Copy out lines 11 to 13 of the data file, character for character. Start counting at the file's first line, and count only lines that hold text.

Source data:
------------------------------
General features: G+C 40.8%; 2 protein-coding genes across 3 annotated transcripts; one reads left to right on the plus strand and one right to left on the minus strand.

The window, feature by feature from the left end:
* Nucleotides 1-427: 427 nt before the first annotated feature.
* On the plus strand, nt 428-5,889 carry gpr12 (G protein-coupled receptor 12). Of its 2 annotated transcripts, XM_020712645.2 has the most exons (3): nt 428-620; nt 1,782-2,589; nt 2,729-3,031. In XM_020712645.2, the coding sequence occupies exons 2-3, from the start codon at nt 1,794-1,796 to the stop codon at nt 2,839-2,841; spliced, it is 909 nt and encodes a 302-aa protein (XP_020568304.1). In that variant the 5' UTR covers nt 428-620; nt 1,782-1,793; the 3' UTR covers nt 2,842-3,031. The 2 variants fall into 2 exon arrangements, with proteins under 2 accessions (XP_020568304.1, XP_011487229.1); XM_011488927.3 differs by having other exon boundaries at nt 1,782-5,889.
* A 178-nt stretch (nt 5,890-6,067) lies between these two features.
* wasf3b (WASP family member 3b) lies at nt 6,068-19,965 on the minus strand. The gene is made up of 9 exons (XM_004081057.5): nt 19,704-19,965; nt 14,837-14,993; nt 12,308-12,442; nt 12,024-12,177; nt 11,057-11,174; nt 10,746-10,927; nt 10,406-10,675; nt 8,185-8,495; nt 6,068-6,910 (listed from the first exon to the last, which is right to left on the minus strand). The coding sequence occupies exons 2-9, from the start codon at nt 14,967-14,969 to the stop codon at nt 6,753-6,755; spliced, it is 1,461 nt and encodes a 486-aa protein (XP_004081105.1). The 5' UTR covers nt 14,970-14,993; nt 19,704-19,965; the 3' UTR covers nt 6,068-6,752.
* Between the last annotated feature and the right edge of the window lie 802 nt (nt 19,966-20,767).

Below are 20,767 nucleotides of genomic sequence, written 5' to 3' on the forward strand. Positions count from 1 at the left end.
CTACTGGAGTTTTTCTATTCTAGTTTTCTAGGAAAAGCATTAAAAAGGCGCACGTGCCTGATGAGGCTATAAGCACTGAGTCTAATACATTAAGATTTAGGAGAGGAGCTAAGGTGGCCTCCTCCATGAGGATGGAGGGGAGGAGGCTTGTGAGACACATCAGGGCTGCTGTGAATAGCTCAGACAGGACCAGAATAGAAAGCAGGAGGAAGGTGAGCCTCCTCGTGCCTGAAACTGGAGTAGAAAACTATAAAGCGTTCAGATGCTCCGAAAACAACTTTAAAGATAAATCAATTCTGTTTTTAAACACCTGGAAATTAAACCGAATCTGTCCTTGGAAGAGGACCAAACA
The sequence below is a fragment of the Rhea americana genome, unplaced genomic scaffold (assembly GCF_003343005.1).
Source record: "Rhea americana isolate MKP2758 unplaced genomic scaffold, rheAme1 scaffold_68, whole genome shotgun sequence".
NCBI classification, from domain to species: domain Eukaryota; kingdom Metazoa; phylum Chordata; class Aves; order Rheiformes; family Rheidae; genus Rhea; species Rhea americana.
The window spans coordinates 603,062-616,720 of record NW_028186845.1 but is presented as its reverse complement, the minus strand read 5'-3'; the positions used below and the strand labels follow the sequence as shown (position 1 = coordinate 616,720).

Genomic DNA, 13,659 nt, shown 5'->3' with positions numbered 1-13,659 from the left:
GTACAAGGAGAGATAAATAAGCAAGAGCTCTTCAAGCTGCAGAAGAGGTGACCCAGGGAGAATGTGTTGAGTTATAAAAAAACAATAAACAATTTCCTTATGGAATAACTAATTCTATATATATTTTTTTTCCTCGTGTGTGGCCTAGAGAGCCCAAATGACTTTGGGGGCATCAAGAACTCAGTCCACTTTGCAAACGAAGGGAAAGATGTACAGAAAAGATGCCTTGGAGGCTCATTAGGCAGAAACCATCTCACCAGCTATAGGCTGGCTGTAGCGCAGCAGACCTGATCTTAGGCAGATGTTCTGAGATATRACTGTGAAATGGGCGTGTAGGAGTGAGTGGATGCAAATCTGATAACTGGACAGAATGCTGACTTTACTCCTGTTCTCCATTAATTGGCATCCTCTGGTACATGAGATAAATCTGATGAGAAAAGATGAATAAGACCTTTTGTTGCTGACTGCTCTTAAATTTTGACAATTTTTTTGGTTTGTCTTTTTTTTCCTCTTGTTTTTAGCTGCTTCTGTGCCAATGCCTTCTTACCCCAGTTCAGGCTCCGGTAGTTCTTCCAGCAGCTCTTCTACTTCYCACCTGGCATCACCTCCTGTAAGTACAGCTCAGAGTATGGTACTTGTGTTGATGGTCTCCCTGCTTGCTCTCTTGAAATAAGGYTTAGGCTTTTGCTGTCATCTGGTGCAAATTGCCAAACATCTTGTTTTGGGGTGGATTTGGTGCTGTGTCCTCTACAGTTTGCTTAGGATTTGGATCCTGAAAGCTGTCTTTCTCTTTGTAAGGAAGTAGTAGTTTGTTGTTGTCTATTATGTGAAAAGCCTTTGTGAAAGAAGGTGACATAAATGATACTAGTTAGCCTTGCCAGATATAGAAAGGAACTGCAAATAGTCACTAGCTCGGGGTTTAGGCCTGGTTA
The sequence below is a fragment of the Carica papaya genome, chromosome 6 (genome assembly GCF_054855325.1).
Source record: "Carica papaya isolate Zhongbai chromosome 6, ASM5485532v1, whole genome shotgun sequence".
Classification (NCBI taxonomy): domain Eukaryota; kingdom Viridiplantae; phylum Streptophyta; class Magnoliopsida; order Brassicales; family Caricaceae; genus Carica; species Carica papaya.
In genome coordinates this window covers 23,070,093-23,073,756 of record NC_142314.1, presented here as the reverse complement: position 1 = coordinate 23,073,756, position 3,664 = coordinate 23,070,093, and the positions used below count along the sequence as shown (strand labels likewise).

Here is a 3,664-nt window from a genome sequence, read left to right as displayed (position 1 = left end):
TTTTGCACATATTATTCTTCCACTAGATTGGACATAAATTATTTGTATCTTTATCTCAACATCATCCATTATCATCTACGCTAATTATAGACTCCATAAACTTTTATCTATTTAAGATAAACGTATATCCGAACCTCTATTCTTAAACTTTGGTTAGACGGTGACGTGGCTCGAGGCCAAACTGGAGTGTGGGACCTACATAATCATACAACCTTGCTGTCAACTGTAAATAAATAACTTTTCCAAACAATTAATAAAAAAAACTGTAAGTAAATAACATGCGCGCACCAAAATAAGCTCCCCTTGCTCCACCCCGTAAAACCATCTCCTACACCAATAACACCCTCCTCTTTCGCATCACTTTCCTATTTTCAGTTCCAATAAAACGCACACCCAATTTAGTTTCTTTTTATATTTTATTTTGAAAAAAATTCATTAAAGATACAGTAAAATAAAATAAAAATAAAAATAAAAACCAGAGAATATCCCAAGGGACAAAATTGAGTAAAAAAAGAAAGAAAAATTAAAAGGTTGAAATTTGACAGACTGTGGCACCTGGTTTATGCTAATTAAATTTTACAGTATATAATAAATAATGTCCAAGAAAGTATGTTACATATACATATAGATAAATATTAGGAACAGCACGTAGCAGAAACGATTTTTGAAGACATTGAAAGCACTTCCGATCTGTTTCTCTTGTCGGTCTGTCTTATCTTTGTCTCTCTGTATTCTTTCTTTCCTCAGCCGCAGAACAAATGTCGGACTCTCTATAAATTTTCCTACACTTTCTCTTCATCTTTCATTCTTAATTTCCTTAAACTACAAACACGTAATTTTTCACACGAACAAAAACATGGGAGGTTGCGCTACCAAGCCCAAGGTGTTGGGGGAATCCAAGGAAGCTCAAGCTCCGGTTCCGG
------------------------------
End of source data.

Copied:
Source record: "Rhea americana isolate MKP2758 unplaced genomic scaffold, rheAme1 scaffold_68, whole genome shotgun sequence".
NCBI classification, from domain to species: domain Eukaryota; kingdom Metazoa; phylum Chordata; class Aves; order Rheiformes; family Rheidae; genus Rhea; species Rhea americana.
The window spans coordinates 603,062-616,720 of record NW_028186845.1 but is presented as its reverse complement, the minus strand read 5'-3'; the positions used below and the strand labels follow the sequence as shown (position 1 = coordinate 616,720).